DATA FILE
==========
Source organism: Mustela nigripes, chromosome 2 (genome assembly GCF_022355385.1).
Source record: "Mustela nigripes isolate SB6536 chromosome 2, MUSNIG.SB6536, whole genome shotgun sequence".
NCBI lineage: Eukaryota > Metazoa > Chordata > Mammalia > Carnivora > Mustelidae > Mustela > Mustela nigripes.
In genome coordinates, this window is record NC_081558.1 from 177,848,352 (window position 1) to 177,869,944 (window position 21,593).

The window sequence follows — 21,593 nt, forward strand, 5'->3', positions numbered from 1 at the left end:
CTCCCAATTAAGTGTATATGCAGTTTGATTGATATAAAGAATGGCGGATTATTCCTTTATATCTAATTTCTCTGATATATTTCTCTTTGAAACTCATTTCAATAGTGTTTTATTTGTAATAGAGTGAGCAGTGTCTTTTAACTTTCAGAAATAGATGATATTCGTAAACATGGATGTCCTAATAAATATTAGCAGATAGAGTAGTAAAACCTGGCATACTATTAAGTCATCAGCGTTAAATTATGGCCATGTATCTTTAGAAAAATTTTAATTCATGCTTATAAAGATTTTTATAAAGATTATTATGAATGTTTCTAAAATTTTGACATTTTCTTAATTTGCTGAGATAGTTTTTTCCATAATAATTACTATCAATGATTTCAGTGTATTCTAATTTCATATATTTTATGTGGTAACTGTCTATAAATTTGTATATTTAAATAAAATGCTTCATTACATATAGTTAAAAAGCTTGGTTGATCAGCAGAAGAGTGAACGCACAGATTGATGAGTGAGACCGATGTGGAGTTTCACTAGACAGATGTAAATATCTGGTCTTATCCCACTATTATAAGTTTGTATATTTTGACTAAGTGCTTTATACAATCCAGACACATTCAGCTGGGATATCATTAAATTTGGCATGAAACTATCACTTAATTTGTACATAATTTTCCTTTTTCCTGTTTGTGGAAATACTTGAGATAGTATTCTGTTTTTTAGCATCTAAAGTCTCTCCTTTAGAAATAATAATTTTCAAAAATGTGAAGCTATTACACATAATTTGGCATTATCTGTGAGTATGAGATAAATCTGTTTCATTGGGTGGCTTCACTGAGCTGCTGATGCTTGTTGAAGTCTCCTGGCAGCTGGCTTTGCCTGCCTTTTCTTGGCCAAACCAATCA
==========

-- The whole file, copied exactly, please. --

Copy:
Source organism: Mustela nigripes, chromosome 2 (genome assembly GCF_022355385.1).
Source record: "Mustela nigripes isolate SB6536 chromosome 2, MUSNIG.SB6536, whole genome shotgun sequence".
NCBI lineage: Eukaryota > Metazoa > Chordata > Mammalia > Carnivora > Mustelidae > Mustela > Mustela nigripes.
In genome coordinates, this window is record NC_081558.1 from 177,848,352 (window position 1) to 177,869,944 (window position 21,593).

The window sequence follows — 21,593 nt, forward strand, 5'->3', positions numbered from 1 at the left end:
CTCCCAATTAAGTGTATATGCAGTTTGATTGATATAAAGAATGGCGGATTATTCCTTTATATCTAATTTCTCTGATATATTTCTCTTTGAAACTCATTTCAATAGTGTTTTATTTGTAATAGAGTGAGCAGTGTCTTTTAACTTTCAGAAATAGATGATATTCGTAAACATGGATGTCCTAATAAATATTAGCAGATAGAGTAGTAAAACCTGGCATACTATTAAGTCATCAGCGTTAAATTATGGCCATGTATCTTTAGAAAAATTTTAATTCATGCTTATAAAGATTTTTATAAAGATTATTATGAATGTTTCTAAAATTTTGACATTTTCTTAATTTGCTGAGATAGTTTTTTCCATAATAATTACTATCAATGATTTCAGTGTATTCTAATTTCATATATTTTATGTGGTAACTGTCTATAAATTTGTATATTTAAATAAAATGCTTCATTACATATAGTTAAAAAGCTTGGTTGATCAGCAGAAGAGTGAACGCACAGATTGATGAGTGAGACCGATGTGGAGTTTCACTAGACAGATGTAAATATCTGGTCTTATCCCACTATTATAAGTTTGTATATTTTGACTAAGTGCTTTATACAATCCAGACACATTCAGCTGGGATATCATTAAATTTGGCATGAAACTATCACTTAATTTGTACATAATTTTCCTTTTTCCTGTTTGTGGAAATACTTGAGATAGTATTCTGTTTTTTAGCATCTAAAGTCTCTCCTTTAGAAATAATAATTTTCAAAAATGTGAAGCTATTACACATAATTTGGCATTATCTGTGAGTATGAGATAAATCTGTTTCATTGGGTGGCTTCACTGAGCTGCTGATGCTTGTTGAAGTCTCCTGGCAGCTGGCTTTGCCTGCCTTTTCTTGGCCAAACCAATCA